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Here in North Carolina we usually think of late summer / early fall as the start of hurricane season. Well, this year is different (as is everything else in 2020) and we've already had a couple of named hurricanes develop, with one hitting Outer Banks in late July. Therefore, we wanted to go ahead and review what we do ensure we can continue to serve your library, your staff, and your patrons after a natural disaster, and share the additional improvements we've made this year to our Disaster Preparedness and Recovery plans. We've spent a significant amount of time building infrastructure, reviewing procedures, and planning for an untimely incident.

In fact, much of what we put into place as part of our disaster preparedness plan is what allowed our staff to begin to work from home in March and continue to do so even today and for the foreseeable future.

"Rest assured that we're well-equipped to keep your data safe and any interruptions to your service at a minimum."

 

Our September 11, 2018 Key Notes Blog Post was written as we faced the threat of Hurricane Florence and shared details about we'd implemented at that point including a combination of both procedural and physical preparedness such as:

  • A gas-powered generator at our office
  • Redundant internet providers, firewalls, and network routers
  • Daily backups of data to our on-site servers
  • Weekly data backups stored offsite
  • Encrypted database backups on AWS S3
  • VOIP Telephone system to allow staff to work remotely
  • Keystone Status Page to communicate database availability, even if we’re unreachable
  • Contingency plans and equipment needed for remote database and customer support

On August 15, 2019, Katy posted to share the news of some additional steps we'd taken to further enhance our disaster preparedness and recovery efforts including:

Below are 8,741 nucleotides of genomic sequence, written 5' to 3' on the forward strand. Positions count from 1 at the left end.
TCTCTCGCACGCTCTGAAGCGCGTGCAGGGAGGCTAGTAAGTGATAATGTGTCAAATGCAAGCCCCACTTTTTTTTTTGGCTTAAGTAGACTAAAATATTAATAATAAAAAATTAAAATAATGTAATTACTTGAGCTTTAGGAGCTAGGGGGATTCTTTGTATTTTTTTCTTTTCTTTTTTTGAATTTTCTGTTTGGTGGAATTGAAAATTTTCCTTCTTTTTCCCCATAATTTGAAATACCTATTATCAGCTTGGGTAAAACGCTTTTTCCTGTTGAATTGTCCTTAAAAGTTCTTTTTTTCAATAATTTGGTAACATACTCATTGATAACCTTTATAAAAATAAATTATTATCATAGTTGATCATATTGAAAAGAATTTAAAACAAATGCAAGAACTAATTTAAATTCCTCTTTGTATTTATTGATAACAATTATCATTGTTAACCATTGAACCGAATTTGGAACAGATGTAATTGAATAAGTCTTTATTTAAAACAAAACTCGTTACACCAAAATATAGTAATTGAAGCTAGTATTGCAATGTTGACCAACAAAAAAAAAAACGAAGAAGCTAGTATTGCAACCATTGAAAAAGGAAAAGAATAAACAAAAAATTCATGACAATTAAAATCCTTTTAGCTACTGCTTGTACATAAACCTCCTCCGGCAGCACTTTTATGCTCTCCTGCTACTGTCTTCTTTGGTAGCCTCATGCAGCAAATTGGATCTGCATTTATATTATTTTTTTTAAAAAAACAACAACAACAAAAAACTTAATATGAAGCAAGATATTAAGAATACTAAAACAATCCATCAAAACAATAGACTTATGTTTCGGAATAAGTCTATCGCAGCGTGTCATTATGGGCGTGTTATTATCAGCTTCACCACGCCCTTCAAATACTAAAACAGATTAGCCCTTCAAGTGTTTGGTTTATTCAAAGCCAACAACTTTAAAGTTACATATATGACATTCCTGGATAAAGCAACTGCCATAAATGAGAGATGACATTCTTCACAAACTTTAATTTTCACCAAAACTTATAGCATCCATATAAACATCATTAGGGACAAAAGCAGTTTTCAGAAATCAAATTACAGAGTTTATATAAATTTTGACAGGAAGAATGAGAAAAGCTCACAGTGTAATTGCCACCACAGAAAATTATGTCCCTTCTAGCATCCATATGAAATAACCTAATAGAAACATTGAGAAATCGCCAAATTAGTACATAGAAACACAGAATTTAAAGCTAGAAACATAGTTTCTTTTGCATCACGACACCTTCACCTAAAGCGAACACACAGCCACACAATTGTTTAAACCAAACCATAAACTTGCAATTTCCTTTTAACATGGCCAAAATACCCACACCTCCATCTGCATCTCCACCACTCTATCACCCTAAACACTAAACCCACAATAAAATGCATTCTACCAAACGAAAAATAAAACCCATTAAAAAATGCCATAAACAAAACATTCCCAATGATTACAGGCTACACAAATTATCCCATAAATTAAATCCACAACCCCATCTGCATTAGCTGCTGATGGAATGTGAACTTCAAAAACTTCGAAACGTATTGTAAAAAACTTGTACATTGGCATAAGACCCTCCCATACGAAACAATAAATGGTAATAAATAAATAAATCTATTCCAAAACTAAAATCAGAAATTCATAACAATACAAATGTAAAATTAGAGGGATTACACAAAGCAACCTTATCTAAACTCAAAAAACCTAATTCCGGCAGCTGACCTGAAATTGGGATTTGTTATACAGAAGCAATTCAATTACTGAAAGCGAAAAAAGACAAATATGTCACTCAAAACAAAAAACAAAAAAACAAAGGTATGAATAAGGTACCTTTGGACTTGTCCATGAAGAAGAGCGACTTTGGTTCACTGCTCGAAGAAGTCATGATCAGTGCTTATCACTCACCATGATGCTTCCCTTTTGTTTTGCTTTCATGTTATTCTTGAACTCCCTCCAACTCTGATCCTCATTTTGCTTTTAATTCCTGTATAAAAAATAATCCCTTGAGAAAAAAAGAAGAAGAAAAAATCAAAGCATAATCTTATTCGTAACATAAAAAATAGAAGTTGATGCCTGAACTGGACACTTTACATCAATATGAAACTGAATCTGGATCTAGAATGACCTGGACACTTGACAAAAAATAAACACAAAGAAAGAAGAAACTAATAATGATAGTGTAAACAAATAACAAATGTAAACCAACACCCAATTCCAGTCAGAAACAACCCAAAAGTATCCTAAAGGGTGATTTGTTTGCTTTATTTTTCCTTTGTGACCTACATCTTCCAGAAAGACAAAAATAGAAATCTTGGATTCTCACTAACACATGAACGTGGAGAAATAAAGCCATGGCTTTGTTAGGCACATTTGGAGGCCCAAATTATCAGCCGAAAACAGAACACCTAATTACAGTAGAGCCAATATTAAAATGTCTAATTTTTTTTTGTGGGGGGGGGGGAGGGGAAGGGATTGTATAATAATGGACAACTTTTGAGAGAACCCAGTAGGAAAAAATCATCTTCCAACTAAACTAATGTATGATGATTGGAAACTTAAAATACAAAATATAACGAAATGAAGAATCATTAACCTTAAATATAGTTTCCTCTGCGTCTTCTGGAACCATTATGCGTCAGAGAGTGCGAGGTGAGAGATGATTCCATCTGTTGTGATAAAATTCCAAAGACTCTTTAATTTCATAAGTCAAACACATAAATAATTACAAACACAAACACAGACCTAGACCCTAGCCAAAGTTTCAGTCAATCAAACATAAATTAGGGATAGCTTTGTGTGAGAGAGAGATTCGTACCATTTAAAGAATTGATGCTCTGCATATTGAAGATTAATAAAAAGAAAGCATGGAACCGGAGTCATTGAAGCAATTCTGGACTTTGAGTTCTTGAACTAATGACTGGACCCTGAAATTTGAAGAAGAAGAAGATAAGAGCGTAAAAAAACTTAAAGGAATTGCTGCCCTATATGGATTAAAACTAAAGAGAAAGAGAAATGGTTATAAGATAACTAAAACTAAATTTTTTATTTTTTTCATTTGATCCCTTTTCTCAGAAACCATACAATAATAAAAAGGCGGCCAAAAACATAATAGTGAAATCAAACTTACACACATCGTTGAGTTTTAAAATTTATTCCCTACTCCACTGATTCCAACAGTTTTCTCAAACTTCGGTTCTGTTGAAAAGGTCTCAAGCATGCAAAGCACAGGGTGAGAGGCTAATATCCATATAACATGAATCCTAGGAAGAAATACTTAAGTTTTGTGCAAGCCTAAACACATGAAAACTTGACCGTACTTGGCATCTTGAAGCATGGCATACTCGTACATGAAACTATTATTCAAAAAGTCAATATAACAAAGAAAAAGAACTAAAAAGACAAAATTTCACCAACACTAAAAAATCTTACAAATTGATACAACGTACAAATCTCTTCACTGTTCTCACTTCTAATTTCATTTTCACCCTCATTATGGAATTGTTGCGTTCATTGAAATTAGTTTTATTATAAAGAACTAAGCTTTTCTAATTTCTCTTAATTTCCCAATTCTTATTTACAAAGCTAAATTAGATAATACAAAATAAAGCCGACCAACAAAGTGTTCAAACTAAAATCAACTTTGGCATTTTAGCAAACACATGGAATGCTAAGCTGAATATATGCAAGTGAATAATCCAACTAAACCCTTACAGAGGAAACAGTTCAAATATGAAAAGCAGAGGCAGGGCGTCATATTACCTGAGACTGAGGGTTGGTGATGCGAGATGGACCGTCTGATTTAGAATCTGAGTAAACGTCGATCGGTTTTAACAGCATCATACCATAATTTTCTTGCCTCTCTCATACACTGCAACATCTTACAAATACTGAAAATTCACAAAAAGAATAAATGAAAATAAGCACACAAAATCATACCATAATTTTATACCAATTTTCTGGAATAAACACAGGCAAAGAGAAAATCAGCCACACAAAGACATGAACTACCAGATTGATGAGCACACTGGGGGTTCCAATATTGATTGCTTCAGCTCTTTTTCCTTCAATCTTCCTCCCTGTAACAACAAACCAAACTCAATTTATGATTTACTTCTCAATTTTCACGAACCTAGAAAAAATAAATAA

• Back-end changes to KLAS 7.7 to it quicker and easier to create and store database back-ups
  • A move to storing back-ups in the cloud, so they are safe and retrievable no matter where disaster strikes
  • A new monitoring app so staff can be notified right away if something goes wrong with the servers and any emergencies can be dealt with as quickly as possible

Today I'd like to share this year's improvements to our disaster recovery and preparedness process and infrastructure, which include:

  • Cloud-based databases running in multiple regions, to better place the system geographically near the library
  • Incremental transaction data backups happen every 10 minutes
  • Database backups are saved in the local region, as well as to a separate region. If a database hosted on the east coast has a disaster, there is a copy of the database backup in another region.
  • Database backups are saved to the local server, as well as copied to S3 storage
  • Database backups are also copied from Amazon's data centers to Google Storage
  • A new automated system restoration process which had been manual prior to the beginning of 2020. As an automated process, it takes about an hour while the previous manual process took 10-12 hours at a minimum.